How Practicing Physicians Would Restore Affordability, Promote Patient Choice, and Retain Quality in Health Care

CLICK HERE for PDF version of plan.

Prepared by the National Physician Coalition for Freedom in Medicine- March 25 & 26, 2015

IMG_4346Practicing physicians want patients to be able to access the highest quality care at the best value.  

  • Empower the patient to preserve the patient-physician relationship, allowing patients to choose their physicians and treatments.
  • Empower the patient to choose to pay directly for medical services without insurance penalties.
  • Encourage individual patient responsibility to reduce overall costs.
  • Empower patients by making competitively priced insurance available for all to purchase as protection against catastrophic loss.
  • Charity should be local and left to the communities and the people. 

To eliminate barriers to compassionate care, we, the practicing physicians of the United States, respectfully submit to Congress the following sound concepts and principles that we are certain will achieve the aforementioned ends;

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Why you want a yearly “physical” from your personal physician.

Why you want a yearly “physical” from your personal physician. 

By Craig M. Wax DO

Yearly health physical exams and review of patient’s history have been a staple of medicine in modern times. Recently, though, it has come under fire in the age of third-party health insurance reimbursement and government intervention in healthcare. When other entities pay for care, others decide on what you get. Everything is viewed by “payers” is an expense and must be “justified.” But, the question remains as to what justification is necessary if both the patient and their physician of choice agrees on a test or procedure.  Ideally, patients should choose their daily lifestyles, caregivers, and options for care using their own individual value systems.

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Let My Doctor Practice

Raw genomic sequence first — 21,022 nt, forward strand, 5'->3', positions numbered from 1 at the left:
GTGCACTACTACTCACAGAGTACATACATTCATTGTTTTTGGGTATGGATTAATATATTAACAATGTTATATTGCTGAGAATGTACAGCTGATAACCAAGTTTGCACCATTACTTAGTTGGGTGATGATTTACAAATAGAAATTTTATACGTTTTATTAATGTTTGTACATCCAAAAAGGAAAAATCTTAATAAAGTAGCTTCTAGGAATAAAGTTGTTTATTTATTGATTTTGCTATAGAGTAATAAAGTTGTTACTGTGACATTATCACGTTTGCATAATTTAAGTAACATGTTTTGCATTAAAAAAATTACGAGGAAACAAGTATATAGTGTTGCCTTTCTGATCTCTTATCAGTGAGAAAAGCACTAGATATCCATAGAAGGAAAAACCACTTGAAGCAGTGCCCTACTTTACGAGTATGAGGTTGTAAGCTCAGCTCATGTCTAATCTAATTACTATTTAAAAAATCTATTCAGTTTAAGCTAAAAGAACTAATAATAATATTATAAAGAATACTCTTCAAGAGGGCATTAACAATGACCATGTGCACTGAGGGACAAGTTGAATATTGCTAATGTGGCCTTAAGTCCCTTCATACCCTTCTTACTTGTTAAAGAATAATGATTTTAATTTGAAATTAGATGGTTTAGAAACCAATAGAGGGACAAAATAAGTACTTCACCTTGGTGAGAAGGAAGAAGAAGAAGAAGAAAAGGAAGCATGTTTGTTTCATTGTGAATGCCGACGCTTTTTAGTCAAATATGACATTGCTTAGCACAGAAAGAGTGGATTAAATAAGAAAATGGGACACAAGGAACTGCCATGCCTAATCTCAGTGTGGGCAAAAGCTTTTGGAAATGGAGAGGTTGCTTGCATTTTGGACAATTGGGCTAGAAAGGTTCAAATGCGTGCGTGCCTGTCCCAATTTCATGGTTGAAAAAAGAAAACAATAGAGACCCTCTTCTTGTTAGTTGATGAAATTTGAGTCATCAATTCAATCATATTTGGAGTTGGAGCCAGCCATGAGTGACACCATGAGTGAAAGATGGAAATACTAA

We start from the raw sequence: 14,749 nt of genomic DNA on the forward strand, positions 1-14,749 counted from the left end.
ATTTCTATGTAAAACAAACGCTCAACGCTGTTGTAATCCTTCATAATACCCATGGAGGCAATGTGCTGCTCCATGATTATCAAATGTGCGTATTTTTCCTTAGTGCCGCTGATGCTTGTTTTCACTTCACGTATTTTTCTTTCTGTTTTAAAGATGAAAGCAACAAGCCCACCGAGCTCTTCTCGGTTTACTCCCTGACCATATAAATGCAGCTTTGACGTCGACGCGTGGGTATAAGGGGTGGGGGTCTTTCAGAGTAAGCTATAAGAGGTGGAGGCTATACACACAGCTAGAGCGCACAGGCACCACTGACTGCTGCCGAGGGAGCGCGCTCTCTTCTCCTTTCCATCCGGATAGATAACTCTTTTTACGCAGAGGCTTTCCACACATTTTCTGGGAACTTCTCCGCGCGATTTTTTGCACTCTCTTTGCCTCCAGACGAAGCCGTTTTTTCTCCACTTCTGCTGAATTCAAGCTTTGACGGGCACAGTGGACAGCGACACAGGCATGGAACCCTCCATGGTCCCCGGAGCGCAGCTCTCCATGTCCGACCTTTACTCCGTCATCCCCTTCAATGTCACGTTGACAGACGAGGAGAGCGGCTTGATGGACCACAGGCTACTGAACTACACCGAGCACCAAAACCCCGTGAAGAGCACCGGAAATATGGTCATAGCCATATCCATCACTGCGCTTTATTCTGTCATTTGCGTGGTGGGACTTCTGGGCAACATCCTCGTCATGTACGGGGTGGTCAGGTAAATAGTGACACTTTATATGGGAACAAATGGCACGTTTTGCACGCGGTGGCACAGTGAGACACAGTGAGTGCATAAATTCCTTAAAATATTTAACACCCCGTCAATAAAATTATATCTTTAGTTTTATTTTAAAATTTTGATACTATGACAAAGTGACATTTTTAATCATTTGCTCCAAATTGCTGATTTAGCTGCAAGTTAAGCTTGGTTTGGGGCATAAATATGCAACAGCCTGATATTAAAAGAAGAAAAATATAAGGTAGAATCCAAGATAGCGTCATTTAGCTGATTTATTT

Dear Physician Colleague,

There are many issues these days that confront physicians and American health care. Most doctors we know are fed up and frustrated. But why all the angst? What has pushed us over the edge? Why now? There is a common denominator here: Those of us who are clinicians and in the active practice of medicine feel that we are being told by those outside of medicine how to practice medicine. We are losing physician autonomy. We are told how to use an EMR and what is meaningful in an EMR. Forces are intruding into the doctor-patient relationship by those who are untrained and unlicensed. Finally, health care insurance companies have a monopoly power over us. Continue reading

National Physicians Council for Healthcare Policy Washington, D.C. Meeting

Monday, March 23, 2015- Tuesday, March 24, 2015

Monday, March 23

7:30 PM
Physician’s Council Supper- Dutch Treat
Carmines, 425 7th St. NW, Washington DC, 20004
202.737.7770

Tuesday, March 24

8:30 AM
Continental Breakfast in the Office of Congressman Pete Sessions
2233 Rayburn House Office Building
Note: Must come to office to be escorted to The Rules Committee Continue reading

Send a letter to congress to help Physicians offer Congress credible healthcare alternatives

Fill in the name of your senator or house rep and send today!

Dear Senator/Congressman,

Practicing physicians across the United States have come together to draft a simple one-page plan outlining how we believe the federal government ought to proceed if the citizens of the United States are to continue to have access to the greatest medical care in the world without bankrupting the country. We have named our group the National Physician Coalition for Freedom in Medicine.

With the Supreme Court hearing arguments in the King vs. Burwell challenge to subsidies issued through HealthCare.gov, the pressing need for alternative legislation is apparent. As practicing physicians we offer credible alternatives.

The National Physician Coalition is meeting in Washington DC on March 25th and 26th, and we are respectfully requesting to meet with you to discuss our plan in person at your convenience.